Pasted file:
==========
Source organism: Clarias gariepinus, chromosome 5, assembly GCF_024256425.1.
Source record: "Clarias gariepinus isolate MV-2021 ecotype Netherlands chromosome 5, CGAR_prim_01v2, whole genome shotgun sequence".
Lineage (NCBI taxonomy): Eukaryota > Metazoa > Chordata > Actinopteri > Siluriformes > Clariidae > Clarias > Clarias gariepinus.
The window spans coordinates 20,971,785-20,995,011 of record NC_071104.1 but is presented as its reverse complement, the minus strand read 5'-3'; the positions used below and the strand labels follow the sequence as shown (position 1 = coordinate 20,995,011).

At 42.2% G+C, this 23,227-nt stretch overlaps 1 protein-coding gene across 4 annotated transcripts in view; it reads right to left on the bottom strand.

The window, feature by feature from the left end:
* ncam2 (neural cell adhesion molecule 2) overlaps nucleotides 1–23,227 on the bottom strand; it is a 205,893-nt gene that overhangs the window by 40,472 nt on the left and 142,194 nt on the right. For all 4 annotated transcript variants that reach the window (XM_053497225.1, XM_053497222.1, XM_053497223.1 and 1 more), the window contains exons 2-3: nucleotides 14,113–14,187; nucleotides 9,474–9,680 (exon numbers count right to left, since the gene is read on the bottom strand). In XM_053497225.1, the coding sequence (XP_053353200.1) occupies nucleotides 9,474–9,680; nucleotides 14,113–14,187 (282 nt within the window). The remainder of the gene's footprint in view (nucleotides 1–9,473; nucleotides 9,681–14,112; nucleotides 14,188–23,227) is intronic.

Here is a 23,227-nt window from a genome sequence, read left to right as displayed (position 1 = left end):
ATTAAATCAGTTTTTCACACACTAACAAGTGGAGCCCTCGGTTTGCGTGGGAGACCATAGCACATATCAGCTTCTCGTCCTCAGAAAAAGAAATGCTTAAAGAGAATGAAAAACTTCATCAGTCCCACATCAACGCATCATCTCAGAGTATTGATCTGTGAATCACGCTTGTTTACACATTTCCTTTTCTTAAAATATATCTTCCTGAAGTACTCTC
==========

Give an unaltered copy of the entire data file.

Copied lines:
Source organism: Clarias gariepinus, chromosome 5, assembly GCF_024256425.1.
Source record: "Clarias gariepinus isolate MV-2021 ecotype Netherlands chromosome 5, CGAR_prim_01v2, whole genome shotgun sequence".
Lineage (NCBI taxonomy): Eukaryota > Metazoa > Chordata > Actinopteri > Siluriformes > Clariidae > Clarias > Clarias gariepinus.
The window spans coordinates 20,971,785-20,995,011 of record NC_071104.1 but is presented as its reverse complement, the minus strand read 5'-3'; the positions used below and the strand labels follow the sequence as shown (position 1 = coordinate 20,995,011).

At 42.2% G+C, this 23,227-nt stretch overlaps 1 protein-coding gene across 4 annotated transcripts in view; it reads right to left on the bottom strand.

The window, feature by feature from the left end:
* ncam2 (neural cell adhesion molecule 2) overlaps nucleotides 1–23,227 on the bottom strand; it is a 205,893-nt gene that overhangs the window by 40,472 nt on the left and 142,194 nt on the right. For all 4 annotated transcript variants that reach the window (XM_053497225.1, XM_053497222.1, XM_053497223.1 and 1 more), the window contains exons 2-3: nucleotides 14,113–14,187; nucleotides 9,474–9,680 (exon numbers count right to left, since the gene is read on the bottom strand). In XM_053497225.1, the coding sequence (XP_053353200.1) occupies nucleotides 9,474–9,680; nucleotides 14,113–14,187 (282 nt within the window). The remainder of the gene's footprint in view (nucleotides 1–9,473; nucleotides 9,681–14,112; nucleotides 14,188–23,227) is intronic.

Here is a 23,227-nt window from a genome sequence, read left to right as displayed (position 1 = left end):
ATTAAATCAGTTTTTCACACACTAACAAGTGGAGCCCTCGGTTTGCGTGGGAGACCATAGCACATATCAGCTTCTCGTCCTCAGAAAAAGAAATGCTTAAAGAGAATGAAAAACTTCATCAGTCCCACATCAACGCATCATCTCAGAGTATTGATCTGTGAATCACGCTTGTTTACACATTTCCTTTTCTTAAAATATATCTTCCTGAAGTACTCTC